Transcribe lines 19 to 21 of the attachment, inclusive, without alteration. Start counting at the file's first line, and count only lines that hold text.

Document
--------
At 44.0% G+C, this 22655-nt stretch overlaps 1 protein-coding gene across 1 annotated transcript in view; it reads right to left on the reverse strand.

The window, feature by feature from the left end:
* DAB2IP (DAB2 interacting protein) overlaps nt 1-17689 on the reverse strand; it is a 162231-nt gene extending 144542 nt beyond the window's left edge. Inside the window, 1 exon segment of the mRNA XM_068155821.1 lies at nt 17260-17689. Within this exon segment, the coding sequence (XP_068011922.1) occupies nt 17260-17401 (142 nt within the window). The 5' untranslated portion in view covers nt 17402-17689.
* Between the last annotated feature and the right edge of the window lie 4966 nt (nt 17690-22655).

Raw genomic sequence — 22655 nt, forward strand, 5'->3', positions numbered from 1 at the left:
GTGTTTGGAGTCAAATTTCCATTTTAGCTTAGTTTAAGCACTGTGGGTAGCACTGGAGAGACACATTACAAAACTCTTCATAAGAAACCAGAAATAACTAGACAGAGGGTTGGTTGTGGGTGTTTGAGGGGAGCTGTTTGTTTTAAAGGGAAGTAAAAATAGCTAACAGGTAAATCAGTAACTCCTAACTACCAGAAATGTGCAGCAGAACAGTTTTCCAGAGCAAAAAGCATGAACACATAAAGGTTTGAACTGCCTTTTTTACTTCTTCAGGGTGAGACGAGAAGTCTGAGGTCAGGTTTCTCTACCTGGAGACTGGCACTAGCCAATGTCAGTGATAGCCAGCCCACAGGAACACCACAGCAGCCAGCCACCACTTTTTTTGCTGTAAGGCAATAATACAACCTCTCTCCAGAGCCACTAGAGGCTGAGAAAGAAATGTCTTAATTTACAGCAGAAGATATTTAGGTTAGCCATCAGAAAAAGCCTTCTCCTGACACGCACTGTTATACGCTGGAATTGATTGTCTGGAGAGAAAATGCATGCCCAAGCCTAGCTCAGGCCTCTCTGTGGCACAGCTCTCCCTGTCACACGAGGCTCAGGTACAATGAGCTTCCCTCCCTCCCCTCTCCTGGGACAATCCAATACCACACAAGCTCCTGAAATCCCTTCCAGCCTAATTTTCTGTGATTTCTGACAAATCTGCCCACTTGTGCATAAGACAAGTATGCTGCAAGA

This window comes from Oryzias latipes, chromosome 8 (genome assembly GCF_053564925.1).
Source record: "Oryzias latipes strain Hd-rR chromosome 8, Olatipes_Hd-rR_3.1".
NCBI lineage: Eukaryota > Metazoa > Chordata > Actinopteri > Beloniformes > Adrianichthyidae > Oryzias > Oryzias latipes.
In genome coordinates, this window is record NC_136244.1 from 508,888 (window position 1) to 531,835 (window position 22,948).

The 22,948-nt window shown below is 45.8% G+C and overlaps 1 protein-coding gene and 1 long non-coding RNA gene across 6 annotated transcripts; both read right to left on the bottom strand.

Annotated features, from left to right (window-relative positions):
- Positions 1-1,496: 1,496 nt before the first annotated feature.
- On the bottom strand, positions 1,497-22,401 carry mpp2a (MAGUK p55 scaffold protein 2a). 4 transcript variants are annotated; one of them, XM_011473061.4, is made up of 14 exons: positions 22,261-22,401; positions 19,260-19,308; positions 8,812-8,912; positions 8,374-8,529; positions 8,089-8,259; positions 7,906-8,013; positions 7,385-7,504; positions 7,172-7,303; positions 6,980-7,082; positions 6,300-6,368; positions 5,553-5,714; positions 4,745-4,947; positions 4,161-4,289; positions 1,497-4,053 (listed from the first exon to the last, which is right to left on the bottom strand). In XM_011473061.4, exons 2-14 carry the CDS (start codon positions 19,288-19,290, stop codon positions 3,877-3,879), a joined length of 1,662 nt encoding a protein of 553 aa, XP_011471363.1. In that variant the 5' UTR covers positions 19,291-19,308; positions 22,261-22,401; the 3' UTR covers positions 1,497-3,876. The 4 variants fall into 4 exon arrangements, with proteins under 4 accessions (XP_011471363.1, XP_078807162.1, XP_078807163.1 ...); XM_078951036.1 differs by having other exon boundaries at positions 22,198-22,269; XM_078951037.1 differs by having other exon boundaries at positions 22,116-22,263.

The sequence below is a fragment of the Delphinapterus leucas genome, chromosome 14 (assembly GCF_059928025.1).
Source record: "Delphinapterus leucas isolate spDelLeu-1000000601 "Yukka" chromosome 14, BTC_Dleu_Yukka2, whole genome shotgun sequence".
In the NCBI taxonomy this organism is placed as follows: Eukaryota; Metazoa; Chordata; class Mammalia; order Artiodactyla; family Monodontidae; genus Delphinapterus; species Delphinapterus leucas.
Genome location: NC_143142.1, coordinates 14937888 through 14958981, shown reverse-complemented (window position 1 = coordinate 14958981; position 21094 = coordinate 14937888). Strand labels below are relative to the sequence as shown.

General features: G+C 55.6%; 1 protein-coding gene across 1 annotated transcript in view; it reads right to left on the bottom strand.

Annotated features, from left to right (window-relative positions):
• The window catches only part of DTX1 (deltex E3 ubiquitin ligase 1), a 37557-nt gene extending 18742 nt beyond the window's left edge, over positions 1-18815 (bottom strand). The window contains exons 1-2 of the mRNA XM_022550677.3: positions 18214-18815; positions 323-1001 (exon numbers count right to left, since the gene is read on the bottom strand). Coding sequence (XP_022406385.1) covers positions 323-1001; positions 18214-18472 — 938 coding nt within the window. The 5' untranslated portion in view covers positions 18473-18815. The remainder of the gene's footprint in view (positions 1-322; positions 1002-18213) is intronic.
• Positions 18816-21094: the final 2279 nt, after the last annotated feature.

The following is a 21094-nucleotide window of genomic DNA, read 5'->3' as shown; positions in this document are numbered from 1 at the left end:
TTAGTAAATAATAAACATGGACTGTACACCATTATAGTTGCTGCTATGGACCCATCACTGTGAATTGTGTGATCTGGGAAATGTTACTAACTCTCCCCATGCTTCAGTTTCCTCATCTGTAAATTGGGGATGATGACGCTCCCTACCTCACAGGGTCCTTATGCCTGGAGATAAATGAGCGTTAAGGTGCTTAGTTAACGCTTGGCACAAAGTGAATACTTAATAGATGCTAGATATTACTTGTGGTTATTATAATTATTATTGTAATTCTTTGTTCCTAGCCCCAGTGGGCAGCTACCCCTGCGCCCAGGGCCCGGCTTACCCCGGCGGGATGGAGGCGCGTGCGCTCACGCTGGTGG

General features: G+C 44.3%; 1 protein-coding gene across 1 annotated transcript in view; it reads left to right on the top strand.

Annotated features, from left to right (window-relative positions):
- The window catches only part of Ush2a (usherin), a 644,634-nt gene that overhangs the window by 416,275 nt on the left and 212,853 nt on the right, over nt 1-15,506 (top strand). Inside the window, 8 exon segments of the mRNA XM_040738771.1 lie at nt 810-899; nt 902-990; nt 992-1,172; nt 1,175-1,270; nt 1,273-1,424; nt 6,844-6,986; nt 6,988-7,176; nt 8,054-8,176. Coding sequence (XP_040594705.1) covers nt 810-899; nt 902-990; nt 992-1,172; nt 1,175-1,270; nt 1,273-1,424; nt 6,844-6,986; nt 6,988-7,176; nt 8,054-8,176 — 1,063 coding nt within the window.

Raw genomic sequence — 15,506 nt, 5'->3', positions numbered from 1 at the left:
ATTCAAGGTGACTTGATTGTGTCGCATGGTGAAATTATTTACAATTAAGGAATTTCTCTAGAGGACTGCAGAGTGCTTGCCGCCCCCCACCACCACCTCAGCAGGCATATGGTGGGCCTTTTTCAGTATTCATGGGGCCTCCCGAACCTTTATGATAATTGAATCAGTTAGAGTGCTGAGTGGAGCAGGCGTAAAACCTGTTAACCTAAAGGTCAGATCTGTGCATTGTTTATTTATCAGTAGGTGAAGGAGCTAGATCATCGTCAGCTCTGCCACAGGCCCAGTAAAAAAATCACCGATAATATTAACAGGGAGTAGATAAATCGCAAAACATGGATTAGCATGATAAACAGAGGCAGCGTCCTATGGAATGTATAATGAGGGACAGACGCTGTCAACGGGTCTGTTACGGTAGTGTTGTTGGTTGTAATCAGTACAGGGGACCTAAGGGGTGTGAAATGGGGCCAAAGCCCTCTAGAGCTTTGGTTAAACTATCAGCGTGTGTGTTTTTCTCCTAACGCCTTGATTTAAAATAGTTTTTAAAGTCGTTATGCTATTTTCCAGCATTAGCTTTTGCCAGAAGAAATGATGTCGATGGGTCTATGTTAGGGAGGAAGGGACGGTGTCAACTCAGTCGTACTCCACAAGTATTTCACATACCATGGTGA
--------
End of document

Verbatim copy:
General features: G+C 55.6%; 1 protein-coding gene across 1 annotated transcript in view; it reads right to left on the bottom strand.

Annotated features, from left to right (window-relative positions):
• The window catches only part of DTX1 (deltex E3 ubiquitin ligase 1), a 37557-nt gene extending 18742 nt beyond the window's left edge, over positions 1-18815 (bottom strand). The window contains exons 1-2 of the mRNA XM_022550677.3: positions 18214-18815; positions 323-1001 (exon numbers count right to left, since the gene is read on the bottom strand). Coding sequence (XP_022406385.1) covers positions 323-1001; positions 18214-18472 — 938 coding nt within the window. The 5' untranslated portion in view covers positions 18473-18815. The remainder of the gene's footprint in view (positions 1-322; positions 1002-18213) is intronic.